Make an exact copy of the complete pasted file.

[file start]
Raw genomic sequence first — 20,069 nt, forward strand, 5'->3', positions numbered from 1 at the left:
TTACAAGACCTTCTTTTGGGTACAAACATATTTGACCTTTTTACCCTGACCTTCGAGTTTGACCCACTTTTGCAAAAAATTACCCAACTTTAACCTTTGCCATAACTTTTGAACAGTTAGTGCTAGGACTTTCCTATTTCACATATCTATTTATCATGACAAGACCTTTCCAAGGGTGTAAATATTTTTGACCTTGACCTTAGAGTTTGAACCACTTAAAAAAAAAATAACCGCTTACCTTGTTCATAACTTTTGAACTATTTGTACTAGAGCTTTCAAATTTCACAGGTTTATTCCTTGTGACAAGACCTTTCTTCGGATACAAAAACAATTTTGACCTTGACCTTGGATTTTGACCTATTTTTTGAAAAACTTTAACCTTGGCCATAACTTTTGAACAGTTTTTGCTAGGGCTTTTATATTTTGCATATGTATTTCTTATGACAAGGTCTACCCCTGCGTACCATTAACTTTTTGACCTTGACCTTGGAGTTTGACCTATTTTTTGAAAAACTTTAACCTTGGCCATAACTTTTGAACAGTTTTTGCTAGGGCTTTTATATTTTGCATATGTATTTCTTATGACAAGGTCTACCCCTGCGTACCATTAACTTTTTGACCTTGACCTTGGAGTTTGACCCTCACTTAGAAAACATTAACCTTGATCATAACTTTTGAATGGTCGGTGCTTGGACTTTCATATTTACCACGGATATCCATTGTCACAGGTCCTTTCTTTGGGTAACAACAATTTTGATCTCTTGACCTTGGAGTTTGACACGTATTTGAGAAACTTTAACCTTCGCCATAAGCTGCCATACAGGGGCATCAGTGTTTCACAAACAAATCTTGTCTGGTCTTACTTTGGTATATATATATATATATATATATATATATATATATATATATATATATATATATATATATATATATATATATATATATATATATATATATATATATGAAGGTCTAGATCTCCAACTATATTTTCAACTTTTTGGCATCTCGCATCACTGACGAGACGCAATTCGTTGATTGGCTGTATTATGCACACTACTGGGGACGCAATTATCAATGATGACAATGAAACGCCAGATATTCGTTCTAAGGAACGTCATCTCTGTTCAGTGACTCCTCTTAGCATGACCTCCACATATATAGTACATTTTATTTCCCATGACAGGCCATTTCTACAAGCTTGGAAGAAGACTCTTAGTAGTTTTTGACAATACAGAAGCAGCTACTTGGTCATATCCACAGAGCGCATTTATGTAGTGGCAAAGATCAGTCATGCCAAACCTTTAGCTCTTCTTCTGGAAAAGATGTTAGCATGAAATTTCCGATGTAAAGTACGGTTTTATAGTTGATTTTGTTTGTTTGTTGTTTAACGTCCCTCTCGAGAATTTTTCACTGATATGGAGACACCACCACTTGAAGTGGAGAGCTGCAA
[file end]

Raw genomic sequence first — 20,069 nt, forward strand, 5'->3', positions numbered from 1 at the left:
TTACAAGACCTTCTTTTGGGTACAAACATATTTGACCTTTTTACCCTGACCTTCGAGTTTGACCCACTTTTGCAAAAAATTACCCAACTTTAACCTTTGCCATAACTTTTGAACAGTTAGTGCTAGGACTTTCCTATTTCACATATCTATTTATCATGACAAGACCTTTCCAAGGGTGTAAATATTTTTGACCTTGACCTTAGAGTTTGAACCACTTAAAAAAAAAATAACCGCTTACCTTGTTCATAACTTTTGAACTATTTGTACTAGAGCTTTCAAATTTCACAGGTTTATTCCTTGTGACAAGACCTTTCTTCGGATACAAAAACAATTTTGACCTTGACCTTGGATTTTGACCTATTTTTTGAAAAACTTTAACCTTGGCCATAACTTTTGAACAGTTTTTGCTAGGGCTTTTATATTTTGCATATGTATTTCTTATGACAAGGTCTACCCCTGCGTACCATTAACTTTTTGACCTTGACCTTGGAGTTTGACCTATTTTTTGAAAAACTTTAACCTTGGCCATAACTTTTGAACAGTTTTTGCTAGGGCTTTTATATTTTGCATATGTATTTCTTATGACAAGGTCTACCCCTGCGTACCATTAACTTTTTGACCTTGACCTTGGAGTTTGACCCTCACTTAGAAAACATTAACCTTGATCATAACTTTTGAATGGTCGGTGCTTGGACTTTCATATTTACCACGGATATCCATTGTCACAGGTCCTTTCTTTGGGTAACAACAATTTTGATCTCTTGACCTTGGAGTTTGACACGTATTTGAGAAACTTTAACCTTCGCCATAAGCTGCCATACAGGGGCATCAGTGTTTCACAAACAAATCTTGTCTGGTCTTACTTTGGTATATATATATATATATATATATATATATATATATATATATATATATATATATATATATATATATATATATATATATATATATATATATATATATGAAGGTCTAGATCTCCAACTATATTTTCAACTTTTTGGCATCTCGCATCACTGACGAGACGCAATTCGTTGATTGGCTGTATTATGCACACTACTGGGGACGCAATTATCAATGATGACAATGAAACGCCAGATATTCGTTCTAAGGAACGTCATCTCTGTTCAGTGACTCCTCTTAGCATGACCTCCACATATATAGTACATTTTATTTCCCATGACAGGCCATTTCTACAAGCTTGGAAGAAGACTCTTAGTAGTTTTTGACAATACAGAAGCAGCTACTTGGTCATATCCACAGAGCGCATTTATGTAGTGGCAAAGATCAGTCATGCCAAACCTTTAGCTCTTCTTCTGGAAAAGATGTTAGCATGAAATTTCCGATGTAAAGTACGGTTTTATAGTTGATTTTGTTTGTTTGTTGTTTAACGTCCCTCTCGAGAATTTTTCACTGATATGGAGACACCACCACTTGAAGTGGAGAGCTGCAA